Reality check

I am a great believer in facing up to reality, regardless of the pain involved. I don’t know whether it is my experience as a senior business analyst or my character or both that causes me to step in from time to time and say: “Stop! Time for a reality check!”

How many times has your manager demanded the improbable (or impossible) but expects that a “can do” attitude will turn it into a reality? This is what I call “dropping the buck”. It is not simply a case of passing the buck, but dropping it on you from a height.

All you can do in those circumstances is highlight the risks involved (and the likelihood of their occurring). For my part, I never commit to something that I do not believe I can deliver. People can interpret my attitude as negativity, but I see that as their issue and not mine.

BPM: I want you to hold these three large apples in your hands.

Me: I should draw your attention to the fact that I only have two (relatively small for a man) hands. Can you provide me with someone who has a free hand?

BPM: There is no budget for an extra hand.

Me: In that case, while I can try to hold all three, I cannot commit to holding on to all three and I must highlight the risk that in attempting to hold on to all three I may in fact drop one or more. I consider it highly likely that I will drop one, somewhat likely that I will drop two and unlikely that I will drop all three. I would also like to point out that if I start with only two apples, I can commit to holding on to both without dropping them and I recommend taking that course of action.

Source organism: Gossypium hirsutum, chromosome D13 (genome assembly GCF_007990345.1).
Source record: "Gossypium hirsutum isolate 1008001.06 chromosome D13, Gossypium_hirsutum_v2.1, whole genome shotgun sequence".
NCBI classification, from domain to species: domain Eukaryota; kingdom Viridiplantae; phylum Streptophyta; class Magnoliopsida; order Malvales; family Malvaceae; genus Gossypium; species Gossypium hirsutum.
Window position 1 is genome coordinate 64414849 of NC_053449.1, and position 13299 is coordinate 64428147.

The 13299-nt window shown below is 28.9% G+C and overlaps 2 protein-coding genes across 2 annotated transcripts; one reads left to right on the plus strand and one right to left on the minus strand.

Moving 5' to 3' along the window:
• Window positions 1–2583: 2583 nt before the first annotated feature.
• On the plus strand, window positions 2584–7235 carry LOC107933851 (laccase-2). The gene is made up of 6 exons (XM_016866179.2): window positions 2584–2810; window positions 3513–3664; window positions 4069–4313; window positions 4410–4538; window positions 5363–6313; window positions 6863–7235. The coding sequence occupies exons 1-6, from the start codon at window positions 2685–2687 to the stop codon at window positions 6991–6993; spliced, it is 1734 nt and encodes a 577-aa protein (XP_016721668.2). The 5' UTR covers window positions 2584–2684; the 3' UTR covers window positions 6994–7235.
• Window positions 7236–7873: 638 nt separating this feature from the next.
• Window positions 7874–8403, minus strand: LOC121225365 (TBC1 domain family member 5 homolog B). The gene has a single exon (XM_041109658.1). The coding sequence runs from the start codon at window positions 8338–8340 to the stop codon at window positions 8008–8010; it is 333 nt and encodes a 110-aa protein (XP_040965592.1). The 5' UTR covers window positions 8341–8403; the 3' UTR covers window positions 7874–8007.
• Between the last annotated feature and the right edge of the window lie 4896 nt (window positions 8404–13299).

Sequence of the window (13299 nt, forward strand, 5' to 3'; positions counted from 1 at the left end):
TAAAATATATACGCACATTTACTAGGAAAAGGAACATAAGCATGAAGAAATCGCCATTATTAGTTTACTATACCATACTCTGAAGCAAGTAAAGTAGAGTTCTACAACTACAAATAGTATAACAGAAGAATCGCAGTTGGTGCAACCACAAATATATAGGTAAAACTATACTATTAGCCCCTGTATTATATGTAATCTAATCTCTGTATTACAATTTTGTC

BPM: You are so negative. What I want to see is a “can do” attitude!

Me: I can do it. I am simply pointing out that the likelihood of success is minimal and that you should factor the risks into your planning.

BPM: Just do it.

Me: Happy to (now that I have clearly stated the risks).

[Ten minutes later]

BPM: Why is one of those apples on the floor bruised?

Me: I dropped it.

BPM: Well did you try to catch it?

Me: No.

BPM: Why not?

Me: Because I decided that attempting to do so would increase risk that I would drop another one. I felt it would be better to have one bruised apple than possibly two or three.

BPM: Gaaah!

Me: It’s not like I didn’t warn you.

[Blood vessel bursts in BPM’s head]

This approach is unlikely to earn you a promotion in many corporate environments, but I believe that as long as it is delivered with honesty and courtesy (and followed up by e-mail), then it is the correct approach.

By the way, can you guess what “BPM” stands for?

Kind regards,

Declan Chellar

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